The Cell Phone Model—A Lagniappe Plan
If the phrase "digital divide" is unfamiliar the idea is not: "Thems as has, gets." Access to information technology divides the information haves from the have nots. Typically, as broadband technology comes to a community the higher speeds, while a good thing in itself, also has the effect of increasing the gap between the haves and the have nots. Those who have flock to empowering communication technologies, and those that have not fall behind in this new arena.
But Lafayette is not typical, and promises to be less typical yet. Joey Durel, speaking at Councilman Williams' Real Talk meeting tonight, talked about the possibilities for narrowing instead of increasing the digital divide in Lafayette using some of the most concrete language we've seen to date. He's started talking to citizens...and he's confident enough to have also talked to ABC news about it, he announced tonight! While tentative plan, still needing to pass financial muster, the outline is visible: Lafayette is hoping to follow a cell phone model and give away a computer with long-term triple play contracts.
The cell phone model follows the simple and famous logic of razor blades. —Give away the razor and make all your money on follow-up sales of blades. LUS is hoping to be able to give away computers with long-term contracts and make up the cost with the expanded sale of its services. Add to that universal service—a utility will run service to anyone who wants it unlike private providers—and a cost that Durel says will be from 25 to 45 percent cheaper than current costs and you have a recipe nearly as good as your grandmother's gumbo. High Tech and Broadband that really is available to all and that brings the community together instead of separating it.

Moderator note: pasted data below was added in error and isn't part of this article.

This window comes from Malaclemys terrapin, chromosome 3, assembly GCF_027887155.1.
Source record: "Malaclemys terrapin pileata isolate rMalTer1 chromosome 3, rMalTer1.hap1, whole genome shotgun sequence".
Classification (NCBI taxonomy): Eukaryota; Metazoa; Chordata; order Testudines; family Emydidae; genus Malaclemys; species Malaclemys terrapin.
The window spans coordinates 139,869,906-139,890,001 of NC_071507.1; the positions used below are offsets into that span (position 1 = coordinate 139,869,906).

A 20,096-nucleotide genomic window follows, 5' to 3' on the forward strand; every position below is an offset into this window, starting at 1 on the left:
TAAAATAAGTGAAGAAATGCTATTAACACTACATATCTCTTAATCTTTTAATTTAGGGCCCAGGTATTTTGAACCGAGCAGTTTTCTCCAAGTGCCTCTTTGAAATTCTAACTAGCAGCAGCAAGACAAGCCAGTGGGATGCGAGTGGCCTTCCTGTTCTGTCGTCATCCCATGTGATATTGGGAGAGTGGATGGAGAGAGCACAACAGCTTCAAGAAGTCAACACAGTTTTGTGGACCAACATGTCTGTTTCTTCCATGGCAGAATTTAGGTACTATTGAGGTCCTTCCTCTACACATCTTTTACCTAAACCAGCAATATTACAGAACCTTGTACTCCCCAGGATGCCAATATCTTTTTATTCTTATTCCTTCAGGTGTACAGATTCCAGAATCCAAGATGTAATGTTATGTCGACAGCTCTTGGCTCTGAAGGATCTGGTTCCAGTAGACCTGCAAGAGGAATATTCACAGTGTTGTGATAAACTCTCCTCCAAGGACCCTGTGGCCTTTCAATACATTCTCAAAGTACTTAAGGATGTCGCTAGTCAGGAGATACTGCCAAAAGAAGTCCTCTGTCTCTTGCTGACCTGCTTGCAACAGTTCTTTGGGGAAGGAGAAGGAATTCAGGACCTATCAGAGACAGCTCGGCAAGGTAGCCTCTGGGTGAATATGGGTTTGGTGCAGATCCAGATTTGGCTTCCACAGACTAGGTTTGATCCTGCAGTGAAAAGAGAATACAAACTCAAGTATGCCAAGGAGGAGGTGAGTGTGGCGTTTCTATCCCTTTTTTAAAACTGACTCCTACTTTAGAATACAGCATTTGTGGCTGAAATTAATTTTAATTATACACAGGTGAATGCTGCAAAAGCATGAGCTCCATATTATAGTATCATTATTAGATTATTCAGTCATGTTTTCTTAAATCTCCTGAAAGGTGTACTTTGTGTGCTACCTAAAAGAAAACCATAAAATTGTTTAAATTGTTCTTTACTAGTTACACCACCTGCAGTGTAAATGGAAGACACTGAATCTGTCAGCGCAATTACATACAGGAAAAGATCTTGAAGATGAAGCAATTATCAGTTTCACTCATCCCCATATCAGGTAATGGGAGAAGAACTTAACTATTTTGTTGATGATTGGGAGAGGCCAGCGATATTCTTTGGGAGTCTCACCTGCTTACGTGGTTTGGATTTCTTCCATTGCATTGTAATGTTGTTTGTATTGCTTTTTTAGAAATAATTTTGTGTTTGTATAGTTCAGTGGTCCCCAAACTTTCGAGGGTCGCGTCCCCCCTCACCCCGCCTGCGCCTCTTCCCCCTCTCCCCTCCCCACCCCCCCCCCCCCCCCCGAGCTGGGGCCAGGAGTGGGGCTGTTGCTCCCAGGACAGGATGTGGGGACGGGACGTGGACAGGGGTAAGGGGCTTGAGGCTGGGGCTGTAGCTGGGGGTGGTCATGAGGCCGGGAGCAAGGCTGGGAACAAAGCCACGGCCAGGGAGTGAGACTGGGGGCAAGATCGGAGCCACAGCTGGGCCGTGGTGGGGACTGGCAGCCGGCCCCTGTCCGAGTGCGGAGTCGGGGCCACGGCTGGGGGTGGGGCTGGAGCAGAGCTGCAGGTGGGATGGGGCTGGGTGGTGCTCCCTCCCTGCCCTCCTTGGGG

Whether or not this version can be made to fly the more important point is the determination that is being shown to take on the problem in a direct way. If you can't quite afford to give it away then sell the razor/computer at a serious discount pay out the difference as a few dollars each month on your telecom bill. Or embed it in the settop box. Regardless, all that is finally required is the heart to do it. And Durel, at least, seems to have it.
But the basic idea is neither strange—it's a standard ploy to develop a market—nor financially irrational—with 278 dollar Linux-based WalMart computers and free open source apps the cost of developing a deep local market could even be a good business decision.
Do you remember Lagniappe? That's Lafayette. Just a little something extra.